Now that the extended March 31 deadline to enroll in a health care plan through the Affordable Care Act has passed, administrators at University Health Services say that the law has had a limited impact on the number of students enrolled in the Student Health Insurance Plan and on the details of Harvard’s student health care coverage.
“There has been minimal change in the number of students who waived the Harvard Student Health Insurance Plan for Spring 2014,” Director of HUHS Paul J. Barreira wrote in an email to The Crimson. In October, UHS advised Harvard students to carefully consider any new plans before switching coverage.
Barreira noted in his email that since UHS does not ask for the reason why a student elects to waive the Student Health Insurance Plan, it is difficult to know how the Affordable Care Act impacted that decision.
According to Barreira, approximately 60 percent of all College students waived the Student Health Insurance Plan for 2013-2014 year. In order to be granted a waiver, a student’s non-Harvard insurance must meet Massachusetts’ “comparable coverage” requirement which, he added, not all plans purchased on the exchanges established by the ACA meet.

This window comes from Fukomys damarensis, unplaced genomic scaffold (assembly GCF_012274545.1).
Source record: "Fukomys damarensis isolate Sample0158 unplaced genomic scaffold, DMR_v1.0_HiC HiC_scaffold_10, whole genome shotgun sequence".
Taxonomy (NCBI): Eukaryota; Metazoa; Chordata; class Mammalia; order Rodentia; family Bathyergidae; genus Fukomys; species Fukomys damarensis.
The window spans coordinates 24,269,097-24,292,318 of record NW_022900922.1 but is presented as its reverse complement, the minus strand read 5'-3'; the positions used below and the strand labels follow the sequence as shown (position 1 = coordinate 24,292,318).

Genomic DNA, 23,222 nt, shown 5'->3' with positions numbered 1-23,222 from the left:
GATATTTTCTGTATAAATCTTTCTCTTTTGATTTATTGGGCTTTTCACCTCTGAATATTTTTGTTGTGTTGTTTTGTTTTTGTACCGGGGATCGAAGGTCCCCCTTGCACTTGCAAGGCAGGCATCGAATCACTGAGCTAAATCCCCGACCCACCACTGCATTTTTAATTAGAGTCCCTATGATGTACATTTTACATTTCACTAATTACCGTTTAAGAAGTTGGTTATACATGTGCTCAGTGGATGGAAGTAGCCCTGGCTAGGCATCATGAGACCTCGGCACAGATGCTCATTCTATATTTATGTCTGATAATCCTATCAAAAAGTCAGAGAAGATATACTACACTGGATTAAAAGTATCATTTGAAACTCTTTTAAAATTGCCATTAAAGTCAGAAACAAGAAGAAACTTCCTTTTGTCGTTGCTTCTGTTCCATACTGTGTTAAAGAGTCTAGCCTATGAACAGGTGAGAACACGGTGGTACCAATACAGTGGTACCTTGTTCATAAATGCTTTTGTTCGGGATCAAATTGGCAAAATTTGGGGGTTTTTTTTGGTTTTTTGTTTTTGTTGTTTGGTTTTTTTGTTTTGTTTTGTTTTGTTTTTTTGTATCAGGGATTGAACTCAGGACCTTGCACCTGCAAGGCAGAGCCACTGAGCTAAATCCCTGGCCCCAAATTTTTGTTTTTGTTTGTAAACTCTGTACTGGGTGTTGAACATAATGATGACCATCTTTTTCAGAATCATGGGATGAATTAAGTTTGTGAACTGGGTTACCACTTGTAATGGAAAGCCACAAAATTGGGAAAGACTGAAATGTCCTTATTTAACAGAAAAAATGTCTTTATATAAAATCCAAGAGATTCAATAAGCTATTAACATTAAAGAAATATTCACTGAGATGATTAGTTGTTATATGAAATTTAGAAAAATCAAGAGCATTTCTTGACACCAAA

Barreira wrote that the ACA did not cause any changes to the details of the coverage offered by Harvard’s student health care plan, or to the services offered at UHS this year. He added that UHS continues to actively monitoring any regulation changes Massachusetts might make in response to the ACA.
“[Harvard University Student Health Program] has been active in its efforts to educate students and school administrators about the potential impact of the ACA and the new opportunities it presents,” Barreira wrote, citing communication efforts about the ACA by UHS on its website, posters, letters, and emails. “While HUHS strives to keep students informed, coverage decisions must be made by each student individually.”
—Staff writer Quynh-Nhu Le can be reached at firstname.lastname@example.org.
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